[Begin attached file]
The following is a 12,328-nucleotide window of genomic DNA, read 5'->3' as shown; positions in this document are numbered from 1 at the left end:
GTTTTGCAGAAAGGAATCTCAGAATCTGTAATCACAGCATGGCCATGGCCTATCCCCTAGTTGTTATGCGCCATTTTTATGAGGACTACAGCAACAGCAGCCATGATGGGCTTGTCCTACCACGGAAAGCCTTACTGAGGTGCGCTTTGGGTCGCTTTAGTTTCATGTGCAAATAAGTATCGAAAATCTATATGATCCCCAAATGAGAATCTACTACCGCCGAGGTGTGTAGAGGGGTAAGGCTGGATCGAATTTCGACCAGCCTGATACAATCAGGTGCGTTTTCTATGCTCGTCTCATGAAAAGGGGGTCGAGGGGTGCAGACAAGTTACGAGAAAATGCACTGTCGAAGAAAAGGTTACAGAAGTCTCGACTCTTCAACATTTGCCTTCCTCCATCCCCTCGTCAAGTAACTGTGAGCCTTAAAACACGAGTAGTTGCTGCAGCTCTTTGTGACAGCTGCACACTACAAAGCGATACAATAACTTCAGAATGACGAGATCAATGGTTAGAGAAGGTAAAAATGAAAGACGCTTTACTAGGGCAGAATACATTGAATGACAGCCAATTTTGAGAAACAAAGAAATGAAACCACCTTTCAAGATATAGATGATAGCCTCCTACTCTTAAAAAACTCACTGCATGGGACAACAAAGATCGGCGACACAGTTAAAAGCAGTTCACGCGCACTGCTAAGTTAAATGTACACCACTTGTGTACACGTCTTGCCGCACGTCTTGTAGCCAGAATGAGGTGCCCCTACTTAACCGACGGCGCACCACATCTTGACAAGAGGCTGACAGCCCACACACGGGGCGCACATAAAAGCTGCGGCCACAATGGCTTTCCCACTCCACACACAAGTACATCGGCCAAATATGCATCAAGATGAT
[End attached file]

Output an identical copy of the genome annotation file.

The following is a 12,328-nucleotide window of genomic DNA, read 5'->3' as shown; positions in this document are numbered from 1 at the left end:
GTTTTGCAGAAAGGAATCTCAGAATCTGTAATCACAGCATGGCCATGGCCTATCCCCTAGTTGTTATGCGCCATTTTTATGAGGACTACAGCAACAGCAGCCATGATGGGCTTGTCCTACCACGGAAAGCCTTACTGAGGTGCGCTTTGGGTCGCTTTAGTTTCATGTGCAAATAAGTATCGAAAATCTATATGATCCCCAAATGAGAATCTACTACCGCCGAGGTGTGTAGAGGGGTAAGGCTGGATCGAATTTCGACCAGCCTGATACAATCAGGTGCGTTTTCTATGCTCGTCTCATGAAAAGGGGGTCGAGGGGTGCAGACAAGTTACGAGAAAATGCACTGTCGAAGAAAAGGTTACAGAAGTCTCGACTCTTCAACATTTGCCTTCCTCCATCCCCTCGTCAAGTAACTGTGAGCCTTAAAACACGAGTAGTTGCTGCAGCTCTTTGTGACAGCTGCACACTACAAAGCGATACAATAACTTCAGAATGACGAGATCAATGGTTAGAGAAGGTAAAAATGAAAGACGCTTTACTAGGGCAGAATACATTGAATGACAGCCAATTTTGAGAAACAAAGAAATGAAACCACCTTTCAAGATATAGATGATAGCCTCCTACTCTTAAAAAACTCACTGCATGGGACAACAAAGATCGGCGACACAGTTAAAAGCAGTTCACGCGCACTGCTAAGTTAAATGTACACCACTTGTGTACACGTCTTGCCGCACGTCTTGTAGCCAGAATGAGGTGCCCCTACTTAACCGACGGCGCACCACATCTTGACAAGAGGCTGACAGCCCACACACGGGGCGCACATAAAAGCTGCGGCCACAATGGCTTTCCCACTCCACACACAAGTACATCGGCCAAATATGCATCAAGATGAT